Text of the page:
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How to give and take constructive criticism

Updated on August 27, 2011

Giving constructive criticism is a little like walking a tightrope. Lean a little too far one way, you're being patronizing; lean a little to far the other way and you're pandering. Giving true constructive criticism is something of an art. Accepting constructive criticism is something that may be akin to sainthood.

Tips on Giving Constructive Criticism

Unsolicited criticism is rarely considered to be constructive because NOBODY ASKED YOU. On the other hand, if you see somebody just destroying something they are trying to accomplish and you want to give them the benefit of your expertise and experience, ASK if they would mind a little constructive criticism. Then if they agree, you are not giving unsolicited criticism, because in effect, when they acquiesced to the offer of criticism they actually created a de facto solicitation. This will hold up in any court of manners, but just to be safe, consult with a Certified Courtesy Consultant.

"I", not "You"

When conveying your constructive criticism, try to avoid using the pronoun, "you." Whenever you say, "you", it sounds like an accusation. If you say, "I would do it like this," all of a sudden your listener has the option of giving you constructive criticism on an equal basis. As we all know, equality brings peace.

Also try to state it positively.

Not: "Don't do it like that, you moron."

More: "You might find it easier (safer, more efficient, less lethal, etc.) to do it this way."

No Puffery

Avoid pumping up your credentials to give your constructive criticism more validity. Just say, "I've done this a few times before." That will suffice. Nobody likes to feel like a fool, and nobody wants to hear you recite your curriculum vitae.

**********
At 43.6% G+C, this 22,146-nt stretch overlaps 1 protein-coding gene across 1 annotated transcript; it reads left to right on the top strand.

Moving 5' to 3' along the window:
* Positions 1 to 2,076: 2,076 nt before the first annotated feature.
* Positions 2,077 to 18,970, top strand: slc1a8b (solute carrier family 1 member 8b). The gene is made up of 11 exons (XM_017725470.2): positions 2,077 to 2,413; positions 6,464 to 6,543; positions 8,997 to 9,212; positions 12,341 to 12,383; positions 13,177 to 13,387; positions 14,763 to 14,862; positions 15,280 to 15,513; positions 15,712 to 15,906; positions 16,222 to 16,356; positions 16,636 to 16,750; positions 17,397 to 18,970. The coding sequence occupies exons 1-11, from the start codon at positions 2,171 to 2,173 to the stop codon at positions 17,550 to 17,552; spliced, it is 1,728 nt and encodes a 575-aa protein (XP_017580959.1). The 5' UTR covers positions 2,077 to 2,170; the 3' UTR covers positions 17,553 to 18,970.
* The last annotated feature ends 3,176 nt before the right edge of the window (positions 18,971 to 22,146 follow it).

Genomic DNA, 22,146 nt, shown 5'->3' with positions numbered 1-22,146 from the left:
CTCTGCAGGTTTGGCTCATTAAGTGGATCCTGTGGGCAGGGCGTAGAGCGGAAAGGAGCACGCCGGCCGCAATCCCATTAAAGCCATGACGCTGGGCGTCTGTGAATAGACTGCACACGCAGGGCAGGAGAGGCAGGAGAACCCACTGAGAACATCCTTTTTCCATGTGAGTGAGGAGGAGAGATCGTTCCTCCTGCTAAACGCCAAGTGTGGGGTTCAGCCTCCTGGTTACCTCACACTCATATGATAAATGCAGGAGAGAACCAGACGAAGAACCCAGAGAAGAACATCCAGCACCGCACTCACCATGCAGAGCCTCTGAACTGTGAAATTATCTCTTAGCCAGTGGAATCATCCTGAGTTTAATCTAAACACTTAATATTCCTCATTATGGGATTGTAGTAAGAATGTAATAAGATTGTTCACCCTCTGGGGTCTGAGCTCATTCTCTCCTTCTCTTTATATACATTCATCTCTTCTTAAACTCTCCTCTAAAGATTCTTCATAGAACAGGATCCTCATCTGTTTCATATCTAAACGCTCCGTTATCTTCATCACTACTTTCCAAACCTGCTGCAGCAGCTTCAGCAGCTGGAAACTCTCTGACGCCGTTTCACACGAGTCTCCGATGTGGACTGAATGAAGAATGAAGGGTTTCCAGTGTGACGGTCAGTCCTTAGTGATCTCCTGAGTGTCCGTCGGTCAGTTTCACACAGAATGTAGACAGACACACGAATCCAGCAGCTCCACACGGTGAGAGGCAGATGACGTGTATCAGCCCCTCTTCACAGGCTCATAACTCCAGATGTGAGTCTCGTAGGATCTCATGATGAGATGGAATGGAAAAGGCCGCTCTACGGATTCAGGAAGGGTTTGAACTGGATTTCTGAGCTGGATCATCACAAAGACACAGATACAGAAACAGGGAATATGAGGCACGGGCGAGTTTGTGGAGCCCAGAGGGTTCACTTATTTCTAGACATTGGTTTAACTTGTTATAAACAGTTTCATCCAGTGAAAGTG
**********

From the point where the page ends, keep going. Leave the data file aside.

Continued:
Their Choice

If they don't want to listen to you, so be it. Don't take it personally. What are you, insecure? Let it go, for chrissakes. If the idiot wants to screw it up all by her- or himself, let 'em. It really is no reflection on you or your doubtless impressive credentials on any given subject, but more an indication of their level of stubbornness or perhaps stupidity, both of which are akin. Also, their expertise may actually exceed yours, hard though it may be to believe, which is always embarrassing.

Tips on Taking Constructive Criticism

The most important thing, since life is short, is identifying actual, bonafide constructive criticism and assuring yourself it is not mere stupid and incorrect advice which is far more ubiquitous than real constructive criticism. Unfortunately there is no sure way to tell in advance if the information is going to be useful or useLESS.

If you are happy doing things the way you do them, inefficient and ineffective as your technique might be, you can politely decline an offer of constructive criticism. If the person insists on giving you constructive criticism against your will, you should continue to be civil, but you could be a bit less polite.

If you feel the way you are doing things could be improved, then you should put away false pride and listen to someone who might know better. Listen with an open mind and a closed mouth that you will open only to ask pertinent questions.